In the name of quiet: Local landscape giant trades gas blowers for battery-powered
A recent column by David Lauderdale concerning noisy leaf blowers resonated with me since this is obviously a huge problem on Hilton Head Island.
I’ve contacted the town many times in an attempt to see what noise abatement measures could be taken against leaf-blower machines. I explained how the extreme decibel levels occur from the stand-up blowers that landscapers use, even a mile away as they roar down Shelter Cove Lane for several hours four to five days per week.
The response was that since they cannot prevent every landowner from using leaf blowers, therefore they can’t regulate commercial practices. So how is it that the town compares the detrimental impacts from a machine that equates to an F-35 fighter jet to a simple, hand-held, gas, polluting leaf blower?
Clearly, the commercial leaf blowers are probably faster and more cost effective than someone strolling around blowing leafy debris off streets and parking lots, but denying/ignoring the well-documented detrimental health effects of those within earshot of our residents is dangerously negligent.
How is it that with modern technology we can find black holes in space but we can’t design a leaf blower that doesn’t blow our mind?
If the town can’t solve this problem, perhaps we can move onto an easier issue: the noisy trash trucks that descend on Shelter Cove at 4:30 to 6 a.m., waking everyone up even before the birds.
Hilton Head, are you listening?
Hilton Head Island
Enforce law, not morality
America was not created as a Christian nation. It was settled by those seeking religious freedom, and freedom from religious persecution. Accordingly, the Constitution and Bill of Rights include specific language to the effect of protecting religious freedom, separating religion and government, church and state. Government “by the people” means exactly that, and there is no single religion that represents all of “we the people.”
The president claims to be a Christian, but he lies, cheats, is a racist and sexually amoral (to name a few). His followers give him a pass on these transgressions, yet they claim to be Christian too. Many of them wish to impose their religious dogma on everyone, but apparently not on the president. They, and he, want their beliefs to be codified into law for the nation, even going so far as to use taxpayer dollars to fund religious schools.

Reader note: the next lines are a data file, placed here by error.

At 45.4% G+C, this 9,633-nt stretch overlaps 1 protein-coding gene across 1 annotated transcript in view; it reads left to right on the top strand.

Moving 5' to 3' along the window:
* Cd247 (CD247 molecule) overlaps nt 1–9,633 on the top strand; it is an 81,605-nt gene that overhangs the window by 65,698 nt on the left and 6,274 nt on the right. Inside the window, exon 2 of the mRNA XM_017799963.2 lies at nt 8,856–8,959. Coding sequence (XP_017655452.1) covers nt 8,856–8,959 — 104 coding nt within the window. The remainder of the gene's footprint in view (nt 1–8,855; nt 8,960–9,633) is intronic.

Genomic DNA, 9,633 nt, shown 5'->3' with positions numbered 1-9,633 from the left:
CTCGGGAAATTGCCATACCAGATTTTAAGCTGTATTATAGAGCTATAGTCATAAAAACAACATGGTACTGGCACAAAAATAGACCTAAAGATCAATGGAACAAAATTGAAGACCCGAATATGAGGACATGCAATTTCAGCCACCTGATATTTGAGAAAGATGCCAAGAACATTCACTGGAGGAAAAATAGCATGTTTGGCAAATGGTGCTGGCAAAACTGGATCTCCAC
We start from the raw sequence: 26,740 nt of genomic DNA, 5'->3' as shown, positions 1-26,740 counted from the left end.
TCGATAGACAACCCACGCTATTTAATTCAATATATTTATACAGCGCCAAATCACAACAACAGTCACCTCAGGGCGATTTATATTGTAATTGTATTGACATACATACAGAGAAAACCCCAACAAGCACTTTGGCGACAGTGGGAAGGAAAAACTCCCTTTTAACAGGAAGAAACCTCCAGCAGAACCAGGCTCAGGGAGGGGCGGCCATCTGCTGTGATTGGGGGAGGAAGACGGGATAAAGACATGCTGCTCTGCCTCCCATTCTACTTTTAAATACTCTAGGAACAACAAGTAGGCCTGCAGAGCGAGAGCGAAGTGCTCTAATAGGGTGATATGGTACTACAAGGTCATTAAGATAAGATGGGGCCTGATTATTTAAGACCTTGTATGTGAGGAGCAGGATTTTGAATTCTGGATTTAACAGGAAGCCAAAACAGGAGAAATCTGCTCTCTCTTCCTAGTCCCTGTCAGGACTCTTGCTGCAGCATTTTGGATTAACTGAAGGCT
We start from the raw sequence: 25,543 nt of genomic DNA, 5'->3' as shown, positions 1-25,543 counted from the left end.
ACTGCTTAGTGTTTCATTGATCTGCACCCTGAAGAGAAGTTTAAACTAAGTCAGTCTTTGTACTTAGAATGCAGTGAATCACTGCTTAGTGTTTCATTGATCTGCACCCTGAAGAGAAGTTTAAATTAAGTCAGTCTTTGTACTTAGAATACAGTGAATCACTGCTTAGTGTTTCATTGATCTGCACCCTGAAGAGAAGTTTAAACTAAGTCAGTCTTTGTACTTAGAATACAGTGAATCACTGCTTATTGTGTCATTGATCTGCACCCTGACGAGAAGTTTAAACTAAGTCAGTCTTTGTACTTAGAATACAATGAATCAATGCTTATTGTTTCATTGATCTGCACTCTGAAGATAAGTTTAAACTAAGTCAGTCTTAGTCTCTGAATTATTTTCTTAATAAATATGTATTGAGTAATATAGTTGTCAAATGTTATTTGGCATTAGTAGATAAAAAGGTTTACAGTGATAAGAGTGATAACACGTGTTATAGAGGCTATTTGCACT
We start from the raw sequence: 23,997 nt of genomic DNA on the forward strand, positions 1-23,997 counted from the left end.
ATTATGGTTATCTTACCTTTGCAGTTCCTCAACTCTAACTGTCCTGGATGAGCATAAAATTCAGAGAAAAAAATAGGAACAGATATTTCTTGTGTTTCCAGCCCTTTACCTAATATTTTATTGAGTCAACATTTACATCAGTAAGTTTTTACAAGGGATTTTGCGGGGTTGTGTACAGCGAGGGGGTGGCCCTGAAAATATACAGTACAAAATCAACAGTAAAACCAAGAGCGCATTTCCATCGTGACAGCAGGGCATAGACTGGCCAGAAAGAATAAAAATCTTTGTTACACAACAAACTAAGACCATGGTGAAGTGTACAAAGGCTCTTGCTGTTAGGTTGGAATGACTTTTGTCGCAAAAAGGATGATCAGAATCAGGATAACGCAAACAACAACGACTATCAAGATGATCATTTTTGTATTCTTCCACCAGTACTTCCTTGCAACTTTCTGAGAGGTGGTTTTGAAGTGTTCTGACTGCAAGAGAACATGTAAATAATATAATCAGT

It’s not government’s job to enforce morality, only to enforce the law. It is the family and its chosen religion’s job to teach morality. Government must protect and enforce our freedoms: freedom of speech, freedom of choice, freedom of religion, and all the freedoms we are guaranteed in the Constitution. The family and church teach you how to live rightly in human community. Family and school teach you what you need to know to navigate the world and be a successful independent citizen.
If we confuse these roles, we risk the tyranny of a theocracy and loss of all freedoms.
Cheryl L. Kanuck
Don’t publish pictures of mass shooters
A recent Island Packet included the second article that I have seen regarding the tragic shootings at UNC Charlotte. In both articles, you included a photograph of the shooter. Please STOP!
Instead of giving him such wide publicity, it would be much more appropriate to publish the picture of the student hero who was murdered by this shooter. It is outrageous that this shooter is getting the kind of notoriety he is seeking by having you publish his picture.
Hilton Head Island
How to submit a letter
Send letters to the editor by email to firstname.lastname@example.org or email@example.com.
Or you may submit a letter online.
Letters to the editor must be 250 words or fewer and include your first and last names, street address and daytime telephone number so we can verify the letter before publication.
You are limited to one letter per 30 days.
Letters may be edited for length, style, grammar, taste and libel. All letters submitted become the property of The Island Packet and The Beaufort Gazette.
Letters will be accepted only if they are typed into the body of an email, not sent as an email attachment.